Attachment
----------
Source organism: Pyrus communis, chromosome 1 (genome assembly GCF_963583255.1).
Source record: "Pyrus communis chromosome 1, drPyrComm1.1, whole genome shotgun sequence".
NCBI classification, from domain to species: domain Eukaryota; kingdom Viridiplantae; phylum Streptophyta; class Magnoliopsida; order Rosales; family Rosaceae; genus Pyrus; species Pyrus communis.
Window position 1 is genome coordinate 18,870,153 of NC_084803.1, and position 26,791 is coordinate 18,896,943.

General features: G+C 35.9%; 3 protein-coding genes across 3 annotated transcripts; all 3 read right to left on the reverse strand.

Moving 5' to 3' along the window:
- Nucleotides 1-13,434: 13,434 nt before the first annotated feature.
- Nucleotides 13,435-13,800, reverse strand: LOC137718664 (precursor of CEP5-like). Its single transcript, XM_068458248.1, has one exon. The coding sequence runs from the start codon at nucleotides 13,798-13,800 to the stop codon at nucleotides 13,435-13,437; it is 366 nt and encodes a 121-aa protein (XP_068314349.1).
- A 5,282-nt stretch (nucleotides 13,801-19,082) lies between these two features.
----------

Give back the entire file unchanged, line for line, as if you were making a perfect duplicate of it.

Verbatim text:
Source organism: Pyrus communis, chromosome 1 (genome assembly GCF_963583255.1).
Source record: "Pyrus communis chromosome 1, drPyrComm1.1, whole genome shotgun sequence".
NCBI classification, from domain to species: domain Eukaryota; kingdom Viridiplantae; phylum Streptophyta; class Magnoliopsida; order Rosales; family Rosaceae; genus Pyrus; species Pyrus communis.
Window position 1 is genome coordinate 18,870,153 of NC_084803.1, and position 26,791 is coordinate 18,896,943.

General features: G+C 35.9%; 3 protein-coding genes across 3 annotated transcripts; all 3 read right to left on the reverse strand.

Moving 5' to 3' along the window:
- Nucleotides 1-13,434: 13,434 nt before the first annotated feature.
- Nucleotides 13,435-13,800, reverse strand: LOC137718664 (precursor of CEP5-like). Its single transcript, XM_068458248.1, has one exon. The coding sequence runs from the start codon at nucleotides 13,798-13,800 to the stop codon at nucleotides 13,435-13,437; it is 366 nt and encodes a 121-aa protein (XP_068314349.1).
- A 5,282-nt stretch (nucleotides 13,801-19,082) lies between these two features.